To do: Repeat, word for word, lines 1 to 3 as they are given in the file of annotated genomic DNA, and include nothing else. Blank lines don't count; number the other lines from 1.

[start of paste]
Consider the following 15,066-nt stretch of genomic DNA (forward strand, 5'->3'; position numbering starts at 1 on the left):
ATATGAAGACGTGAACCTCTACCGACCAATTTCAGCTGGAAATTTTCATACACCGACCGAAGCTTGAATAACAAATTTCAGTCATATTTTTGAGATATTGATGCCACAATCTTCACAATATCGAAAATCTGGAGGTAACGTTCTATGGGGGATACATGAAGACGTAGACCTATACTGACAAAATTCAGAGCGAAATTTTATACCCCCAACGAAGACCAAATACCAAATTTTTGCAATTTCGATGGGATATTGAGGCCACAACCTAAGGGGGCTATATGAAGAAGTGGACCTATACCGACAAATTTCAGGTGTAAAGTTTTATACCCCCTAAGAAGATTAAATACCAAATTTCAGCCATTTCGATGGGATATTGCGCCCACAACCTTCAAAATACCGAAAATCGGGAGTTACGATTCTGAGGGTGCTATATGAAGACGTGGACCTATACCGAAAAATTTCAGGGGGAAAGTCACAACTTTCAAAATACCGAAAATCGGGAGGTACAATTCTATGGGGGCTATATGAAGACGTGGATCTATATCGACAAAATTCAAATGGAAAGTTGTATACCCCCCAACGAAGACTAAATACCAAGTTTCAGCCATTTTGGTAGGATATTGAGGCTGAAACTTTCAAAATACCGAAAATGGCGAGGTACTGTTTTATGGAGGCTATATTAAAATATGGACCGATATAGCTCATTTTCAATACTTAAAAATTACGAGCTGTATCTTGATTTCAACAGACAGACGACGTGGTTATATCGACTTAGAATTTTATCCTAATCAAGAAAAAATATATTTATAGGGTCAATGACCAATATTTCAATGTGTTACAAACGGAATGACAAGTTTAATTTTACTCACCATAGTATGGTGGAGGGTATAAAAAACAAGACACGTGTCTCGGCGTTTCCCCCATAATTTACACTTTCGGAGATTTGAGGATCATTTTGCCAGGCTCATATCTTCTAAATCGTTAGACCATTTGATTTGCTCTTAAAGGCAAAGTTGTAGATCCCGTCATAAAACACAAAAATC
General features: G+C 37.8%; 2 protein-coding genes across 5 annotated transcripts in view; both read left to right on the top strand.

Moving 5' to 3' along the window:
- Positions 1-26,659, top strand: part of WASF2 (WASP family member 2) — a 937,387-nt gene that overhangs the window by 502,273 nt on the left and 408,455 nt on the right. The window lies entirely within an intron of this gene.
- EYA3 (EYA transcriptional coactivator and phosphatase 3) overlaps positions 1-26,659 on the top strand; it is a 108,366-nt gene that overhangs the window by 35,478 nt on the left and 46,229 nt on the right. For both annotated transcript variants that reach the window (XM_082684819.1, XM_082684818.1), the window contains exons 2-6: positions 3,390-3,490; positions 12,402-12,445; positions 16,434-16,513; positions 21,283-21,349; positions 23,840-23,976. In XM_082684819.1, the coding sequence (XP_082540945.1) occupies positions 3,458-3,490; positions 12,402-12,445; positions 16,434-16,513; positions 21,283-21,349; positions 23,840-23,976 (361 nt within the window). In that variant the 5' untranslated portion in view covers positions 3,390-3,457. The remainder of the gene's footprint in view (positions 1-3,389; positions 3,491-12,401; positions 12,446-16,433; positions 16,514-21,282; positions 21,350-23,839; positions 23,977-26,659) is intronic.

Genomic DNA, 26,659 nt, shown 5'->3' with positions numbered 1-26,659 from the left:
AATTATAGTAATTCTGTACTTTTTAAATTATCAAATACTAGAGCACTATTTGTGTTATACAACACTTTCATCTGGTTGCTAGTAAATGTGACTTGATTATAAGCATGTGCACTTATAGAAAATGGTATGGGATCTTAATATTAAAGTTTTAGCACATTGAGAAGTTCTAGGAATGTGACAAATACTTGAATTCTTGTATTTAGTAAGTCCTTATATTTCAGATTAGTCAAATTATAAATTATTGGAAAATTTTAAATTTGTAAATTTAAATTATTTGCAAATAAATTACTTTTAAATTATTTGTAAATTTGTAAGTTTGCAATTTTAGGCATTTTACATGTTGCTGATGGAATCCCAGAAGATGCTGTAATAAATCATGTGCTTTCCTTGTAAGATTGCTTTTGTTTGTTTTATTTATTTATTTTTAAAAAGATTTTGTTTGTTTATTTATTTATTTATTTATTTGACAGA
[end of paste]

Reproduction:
Consider the following 15,066-nt stretch of genomic DNA (forward strand, 5'->3'; position numbering starts at 1 on the left):
ATATGAAGACGTGAACCTCTACCGACCAATTTCAGCTGGAAATTTTCATACACCGACCGAAGCTTGAATAACAAATTTCAGTCATATTTTTGAGATATTGATGCCACAATCTTCACAATATCGAAAATCTGGAGGTAACGTTCTATGGGGGATACATGAAGACGTAGACCTATACTGACAAAATTCAGAGCGAAATTTTATACCCCCAACGAAGACCAAATACCAAATTTTTGCAATTTCGATGGGATATTGAGGCCACAACCTAAGGGGGCTATATGAAGAAGTGGACCTATACCGACAAATTTCAGGTGTAAAGTTTTATACCCCCTAAGAAGATTAAATACCAAATTTCAGCCATTTCGATGGGATATTGCGCCCACAACCTTCAAAATACCGAAAATCGGGAGTTACGATTCTGAGGGTGCTATATGAAGACGTGGACCTATACCGAAAAATTTCAGGGGGAAAGTCACAACTTTCAAAATACCGAAAATCGGGAGGTACAATTCTATGGGGGCTATATGAAGACGTGGATCTATATCGACAAAATTCAAATGGAAAGTTGTATACCCCCCAACGAAGACTAAATACCAAGTTTCAGCCATTTTGGTAGGATATTGAGGCTGAAACTTTCAAAATACCGAAAATGGCGAGGTACTGTTTTATGGAGGCTATATTAAAATATGGACCGATATAGCTCATTTTCAATACTTAAAAATTACGAGCTGTATCTTGATTTCAACAGACAGACGACGTGGTTATATCGACTTAGAATTTTATCCTAATCAAGAAAAAATATATTTATAGGGTCAATGACCAATATTTCAATGTGTTACAAACGGAATGACAAGTTTAATTTTACTCACCATAGTATGGTGGAGGGTATAAAAAACAAGACACGTGTCTCGGCGTTTCCCCCATAATTTACACTTTCGGAGATTTGAGGATCATTTTGCCAGGCTCATATCTTCTAAATCGTTAGACCATTTGATTTGCTCTTAAAGGCAAAGTTGTAGATCCCGTCATAAAACACAAAAATC
General features: G+C 37.8%; 2 protein-coding genes across 5 annotated transcripts in view; both read left to right on the top strand.